President TrumpDonald TrumpSanders calls out Manchin, Sinema ahead of filibuster showdown Laura Ingraham 'not saying' if she'd support Trump in 2024 The Hill's 12:30 Report: Djokovic may not compete in French Open over vaccine requirement MORE on Friday signed a proclamation expanding tariffs on steel and aluminum imports from some countries.
The proclamation boosts tariffs on derivative steel products by another 25 percent and increases tariffs on derivative aluminum products by another 10 percent. The increase expands on existing tariffs that had sat at 25 percent on steel and 10 percent on aluminum.
Trump exempted several countries from the increase: Argentina, Australia, Brazil, Canada, Mexico and South Korea are exempt from the additional tariffs on steel products, and Argentina, Australia, Canada and Mexico are exempt from the added tariffs on aluminum goods.
The president has relied on tariffs to help strengthen U.S. production, an issue he says impacts national security.
Trump said in the proclamation that foreign producers have boosted the shipments of derivative goods in order to circumvent the existing duties on steel and aluminum.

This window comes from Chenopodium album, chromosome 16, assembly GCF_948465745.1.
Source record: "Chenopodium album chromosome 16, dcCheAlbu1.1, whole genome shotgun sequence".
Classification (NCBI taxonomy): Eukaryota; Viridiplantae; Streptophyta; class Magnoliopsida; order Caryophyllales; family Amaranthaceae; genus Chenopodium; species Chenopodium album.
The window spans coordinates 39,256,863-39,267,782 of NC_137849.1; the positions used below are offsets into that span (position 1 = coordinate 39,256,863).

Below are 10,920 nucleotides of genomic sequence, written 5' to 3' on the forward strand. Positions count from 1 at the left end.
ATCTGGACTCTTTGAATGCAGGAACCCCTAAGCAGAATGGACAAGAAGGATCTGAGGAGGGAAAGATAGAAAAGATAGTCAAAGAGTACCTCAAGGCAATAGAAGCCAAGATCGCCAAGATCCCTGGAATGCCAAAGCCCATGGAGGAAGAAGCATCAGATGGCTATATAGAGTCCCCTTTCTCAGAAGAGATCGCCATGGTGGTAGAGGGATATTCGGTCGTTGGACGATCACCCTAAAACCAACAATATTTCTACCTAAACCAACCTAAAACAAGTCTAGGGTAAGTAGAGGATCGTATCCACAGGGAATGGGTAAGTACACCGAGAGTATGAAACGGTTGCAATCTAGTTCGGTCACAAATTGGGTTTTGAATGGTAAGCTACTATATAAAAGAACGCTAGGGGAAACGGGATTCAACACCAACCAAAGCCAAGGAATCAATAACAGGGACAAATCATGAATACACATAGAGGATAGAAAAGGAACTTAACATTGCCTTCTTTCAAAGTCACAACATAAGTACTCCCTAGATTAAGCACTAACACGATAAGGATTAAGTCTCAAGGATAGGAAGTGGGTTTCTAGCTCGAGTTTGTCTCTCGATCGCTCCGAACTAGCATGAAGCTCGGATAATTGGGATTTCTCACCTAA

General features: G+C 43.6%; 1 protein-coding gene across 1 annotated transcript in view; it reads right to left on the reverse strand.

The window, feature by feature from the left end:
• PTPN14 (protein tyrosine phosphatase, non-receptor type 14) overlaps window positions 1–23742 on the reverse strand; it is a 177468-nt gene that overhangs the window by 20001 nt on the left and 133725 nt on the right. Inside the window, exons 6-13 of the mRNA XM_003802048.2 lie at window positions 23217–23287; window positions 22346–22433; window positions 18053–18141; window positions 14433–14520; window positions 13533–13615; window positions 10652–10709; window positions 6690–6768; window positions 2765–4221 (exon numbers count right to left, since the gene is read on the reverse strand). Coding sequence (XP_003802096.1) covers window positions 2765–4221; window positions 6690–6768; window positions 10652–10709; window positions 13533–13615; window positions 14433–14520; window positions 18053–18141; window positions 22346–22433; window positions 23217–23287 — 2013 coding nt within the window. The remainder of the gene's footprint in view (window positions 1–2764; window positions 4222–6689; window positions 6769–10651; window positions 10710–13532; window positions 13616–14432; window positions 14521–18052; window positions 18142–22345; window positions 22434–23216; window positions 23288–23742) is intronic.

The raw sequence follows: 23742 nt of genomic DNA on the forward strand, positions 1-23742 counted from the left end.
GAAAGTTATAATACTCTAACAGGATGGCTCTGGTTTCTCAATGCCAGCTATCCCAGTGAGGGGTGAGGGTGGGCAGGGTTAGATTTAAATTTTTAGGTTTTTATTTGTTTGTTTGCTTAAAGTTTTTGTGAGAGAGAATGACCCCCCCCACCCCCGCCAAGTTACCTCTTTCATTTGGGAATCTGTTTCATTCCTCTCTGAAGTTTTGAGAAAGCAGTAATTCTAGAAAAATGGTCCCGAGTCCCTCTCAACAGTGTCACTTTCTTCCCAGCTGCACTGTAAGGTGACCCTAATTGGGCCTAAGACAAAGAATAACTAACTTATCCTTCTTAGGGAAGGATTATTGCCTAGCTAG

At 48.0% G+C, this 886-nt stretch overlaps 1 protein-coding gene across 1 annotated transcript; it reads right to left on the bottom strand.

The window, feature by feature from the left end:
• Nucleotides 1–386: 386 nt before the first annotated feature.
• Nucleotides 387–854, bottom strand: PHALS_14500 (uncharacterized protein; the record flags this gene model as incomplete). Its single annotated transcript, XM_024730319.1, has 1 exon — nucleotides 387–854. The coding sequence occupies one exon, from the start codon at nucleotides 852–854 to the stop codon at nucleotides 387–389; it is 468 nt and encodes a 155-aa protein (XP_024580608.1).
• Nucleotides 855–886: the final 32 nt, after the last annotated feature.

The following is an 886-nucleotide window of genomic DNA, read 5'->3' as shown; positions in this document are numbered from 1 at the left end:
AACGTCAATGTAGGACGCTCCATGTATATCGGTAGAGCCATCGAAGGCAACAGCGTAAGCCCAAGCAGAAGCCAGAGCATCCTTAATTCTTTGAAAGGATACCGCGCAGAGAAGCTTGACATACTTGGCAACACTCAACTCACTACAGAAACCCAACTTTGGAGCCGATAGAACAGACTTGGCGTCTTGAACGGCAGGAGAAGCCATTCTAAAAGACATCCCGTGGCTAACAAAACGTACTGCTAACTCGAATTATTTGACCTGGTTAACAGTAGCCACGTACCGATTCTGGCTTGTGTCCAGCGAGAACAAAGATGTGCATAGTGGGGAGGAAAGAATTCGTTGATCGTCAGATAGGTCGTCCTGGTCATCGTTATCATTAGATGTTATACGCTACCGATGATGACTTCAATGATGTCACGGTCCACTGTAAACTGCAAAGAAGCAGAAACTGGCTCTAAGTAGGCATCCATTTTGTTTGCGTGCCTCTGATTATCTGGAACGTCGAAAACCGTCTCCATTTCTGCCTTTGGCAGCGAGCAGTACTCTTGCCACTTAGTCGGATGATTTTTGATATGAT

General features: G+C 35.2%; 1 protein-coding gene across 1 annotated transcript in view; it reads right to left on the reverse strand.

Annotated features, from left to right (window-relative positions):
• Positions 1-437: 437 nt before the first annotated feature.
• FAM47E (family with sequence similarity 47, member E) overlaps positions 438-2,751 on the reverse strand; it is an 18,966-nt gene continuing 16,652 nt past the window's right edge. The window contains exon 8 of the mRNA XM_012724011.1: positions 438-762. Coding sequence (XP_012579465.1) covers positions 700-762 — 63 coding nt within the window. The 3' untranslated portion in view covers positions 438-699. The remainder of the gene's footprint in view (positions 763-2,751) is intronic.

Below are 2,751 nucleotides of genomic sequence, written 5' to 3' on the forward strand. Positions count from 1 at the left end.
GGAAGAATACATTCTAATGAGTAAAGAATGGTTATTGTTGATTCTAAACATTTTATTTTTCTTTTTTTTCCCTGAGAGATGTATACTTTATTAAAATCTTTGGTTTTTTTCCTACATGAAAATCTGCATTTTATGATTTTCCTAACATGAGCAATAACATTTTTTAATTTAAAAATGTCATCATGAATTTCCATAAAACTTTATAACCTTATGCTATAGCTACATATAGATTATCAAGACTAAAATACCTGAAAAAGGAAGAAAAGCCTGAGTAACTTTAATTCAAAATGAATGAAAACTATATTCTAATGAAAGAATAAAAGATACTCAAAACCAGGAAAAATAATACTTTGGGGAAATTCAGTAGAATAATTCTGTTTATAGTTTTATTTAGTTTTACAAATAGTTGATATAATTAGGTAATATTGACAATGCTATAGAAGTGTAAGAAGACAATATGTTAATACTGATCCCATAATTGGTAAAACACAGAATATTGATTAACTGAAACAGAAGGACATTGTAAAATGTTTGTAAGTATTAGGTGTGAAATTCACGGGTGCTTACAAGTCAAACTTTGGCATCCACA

“[I]mports of these derivative articles threaten to undermine the actions taken to address the risk to the national security of the United States,” Trump said in the proclamation. “[D]omestic production capacity to produce aluminum articles and steel articles for national defense and critical infrastructure is essential to United States national security.
“I have concluded that it is necessary and appropriate in light of our national security interests to adjust the tariffs imposed by previous proclamations to apply to the derivatives of aluminum articles and steel articles,” he added. “This action is necessary and appropriate to address circumvention that is undermining the effectiveness of the adjustment of imports.”
The tariff hike will take effect on Feb. 8.
Trump has maintained his penchant for imposing tariffs throughout his administration, seeing the duties as effective ways to protect U.S. manufacturers as well as tools to pressure foreign nations in negotiations.